The 2004 Oak Human Rights Fellow was Chanthol Oung, the founder and executive director of the Cambodian women’s Crisis Center. She and her organization worked to help victims of domestic violence, sex trafficking, and rape, through intervention and protection services, legal assistance, monitoring, community education, and raising awareness through the media. The CWCC has enabled thousands of women and children to leave situations of violence or exploitation through providing shelter, health care, counseling, vocational training, and reintegration with their families. In 2001, her work was recognized through receipt of both the Japanese Human Rights Award and the Ramon Magsaysay Award for Emergent Leadership.Chanthol is now living with her family in the United States. She is still a founder and Management adviser of CWCC and she also works as the manager of the Marriage Enrichment and Fatherhood project of the Cambodian Association of America and multiple groups in Cambodian community here in the United States.
Currently, the CWCC is planning to expand its programs and services to other province and countries, like the Kompong Cham province, where female trafficking is occurring all the time. Additionally they would like to expand to Malaysia as well and attempt to end abuses of Cambodian migrant workers and trafficked victims there. CWCC has also conducted a research on trafficking of women to Taiwan and is lobbying both governments to address these issues. CWCC is fund raising to provide a national training to the elected commune counselors on newly adopted domestic violence law to help to create national and local networks of commune counselors to enforce the domestic violence law and provide appropriate intervention and protection for the victims.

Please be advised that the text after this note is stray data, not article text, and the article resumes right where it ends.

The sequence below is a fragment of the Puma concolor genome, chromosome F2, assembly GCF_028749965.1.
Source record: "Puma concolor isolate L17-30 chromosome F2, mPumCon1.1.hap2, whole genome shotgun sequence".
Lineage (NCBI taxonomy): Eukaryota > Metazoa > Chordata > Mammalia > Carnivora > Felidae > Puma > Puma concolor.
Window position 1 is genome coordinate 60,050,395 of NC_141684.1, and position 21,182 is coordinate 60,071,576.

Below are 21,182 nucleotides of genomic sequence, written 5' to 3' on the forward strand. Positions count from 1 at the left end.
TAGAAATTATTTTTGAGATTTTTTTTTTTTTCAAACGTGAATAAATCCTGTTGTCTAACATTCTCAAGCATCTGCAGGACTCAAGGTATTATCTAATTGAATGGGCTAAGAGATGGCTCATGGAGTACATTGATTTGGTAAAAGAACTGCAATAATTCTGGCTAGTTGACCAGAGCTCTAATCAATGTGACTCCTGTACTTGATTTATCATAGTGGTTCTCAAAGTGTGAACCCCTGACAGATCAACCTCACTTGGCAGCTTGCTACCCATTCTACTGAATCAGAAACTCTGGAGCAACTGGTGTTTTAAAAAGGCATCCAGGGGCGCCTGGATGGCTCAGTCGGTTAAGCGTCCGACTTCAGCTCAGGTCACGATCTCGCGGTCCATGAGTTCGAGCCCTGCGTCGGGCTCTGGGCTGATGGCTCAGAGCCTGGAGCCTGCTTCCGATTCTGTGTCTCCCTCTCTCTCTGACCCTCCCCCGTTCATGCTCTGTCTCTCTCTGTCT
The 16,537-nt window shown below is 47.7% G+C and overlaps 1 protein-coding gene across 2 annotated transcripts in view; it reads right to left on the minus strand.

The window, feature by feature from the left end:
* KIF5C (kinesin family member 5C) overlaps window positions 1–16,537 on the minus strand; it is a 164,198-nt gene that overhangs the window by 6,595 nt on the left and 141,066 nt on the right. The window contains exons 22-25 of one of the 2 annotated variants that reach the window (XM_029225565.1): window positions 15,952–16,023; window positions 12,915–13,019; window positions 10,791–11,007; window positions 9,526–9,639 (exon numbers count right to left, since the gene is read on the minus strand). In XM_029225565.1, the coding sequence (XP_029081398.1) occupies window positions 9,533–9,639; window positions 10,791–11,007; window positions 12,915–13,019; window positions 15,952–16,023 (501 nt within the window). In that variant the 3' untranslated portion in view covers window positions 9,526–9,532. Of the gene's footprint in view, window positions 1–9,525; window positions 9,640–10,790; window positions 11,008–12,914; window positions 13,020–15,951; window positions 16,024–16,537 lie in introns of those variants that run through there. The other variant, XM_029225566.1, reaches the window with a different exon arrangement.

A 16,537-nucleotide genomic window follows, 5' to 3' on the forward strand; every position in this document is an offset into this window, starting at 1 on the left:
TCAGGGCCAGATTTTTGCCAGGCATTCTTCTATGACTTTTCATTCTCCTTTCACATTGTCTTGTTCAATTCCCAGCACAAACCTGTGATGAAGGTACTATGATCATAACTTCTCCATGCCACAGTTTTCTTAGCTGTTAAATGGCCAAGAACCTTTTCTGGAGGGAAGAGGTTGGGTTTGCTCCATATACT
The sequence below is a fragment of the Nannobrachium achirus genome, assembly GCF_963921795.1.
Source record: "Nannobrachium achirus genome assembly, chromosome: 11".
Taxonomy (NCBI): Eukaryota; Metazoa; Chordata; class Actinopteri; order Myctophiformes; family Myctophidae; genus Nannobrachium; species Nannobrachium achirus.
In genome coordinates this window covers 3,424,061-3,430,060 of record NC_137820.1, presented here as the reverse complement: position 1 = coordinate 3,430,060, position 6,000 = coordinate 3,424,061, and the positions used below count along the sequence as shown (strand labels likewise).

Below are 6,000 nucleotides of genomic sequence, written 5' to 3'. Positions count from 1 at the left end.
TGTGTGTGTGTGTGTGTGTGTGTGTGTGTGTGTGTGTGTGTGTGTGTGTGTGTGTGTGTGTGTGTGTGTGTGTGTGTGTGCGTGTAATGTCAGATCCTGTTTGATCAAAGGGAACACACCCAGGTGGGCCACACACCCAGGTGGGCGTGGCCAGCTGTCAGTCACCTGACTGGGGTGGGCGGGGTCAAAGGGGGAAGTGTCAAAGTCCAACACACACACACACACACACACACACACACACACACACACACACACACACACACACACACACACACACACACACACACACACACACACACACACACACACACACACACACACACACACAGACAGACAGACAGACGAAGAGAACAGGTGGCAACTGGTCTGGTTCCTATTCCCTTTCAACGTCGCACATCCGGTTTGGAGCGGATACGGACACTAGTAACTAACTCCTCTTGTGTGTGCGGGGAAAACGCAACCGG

The CWCC has also received many awards in the last few years. These include the United Nation of Population Award for promotion of women’s health and dignity, Young Global Leader of the World Economic Forum, Germany Award on Human Right, and International Women of Courage Award from the US State Department.
How Can I Help?
Want to learn how you can support the work of Colby’s 2004 Oak Fellow Chanthol Oung in her struggle to gain attention and accountability for her cause?
- View Cambodian Women’s Organizations.
- Get involved with theCambodian Women’s Crisis Center and help women help themselves.
- Learn about the lives of the female youth in Cambodia.
Chanthol at Colby College
Read about Chanthol’s work
- Read about how Oak Fellow Chanthol Oung has worked to make Cambodia a safer place for women.
- Read “Rebuilding Cambodia: one woman at a time” about women’s rights workers in Cambodia.
- Read the Time Magazine article “Cambodia’s Child Sex Crackdown” to learn about changes taking place as a result of work by Chanthol and other activists.
- Read the article “Trafficking’s lasting limbo” about the long term effects of human trafficking.
- Learn the basics about Cambodia.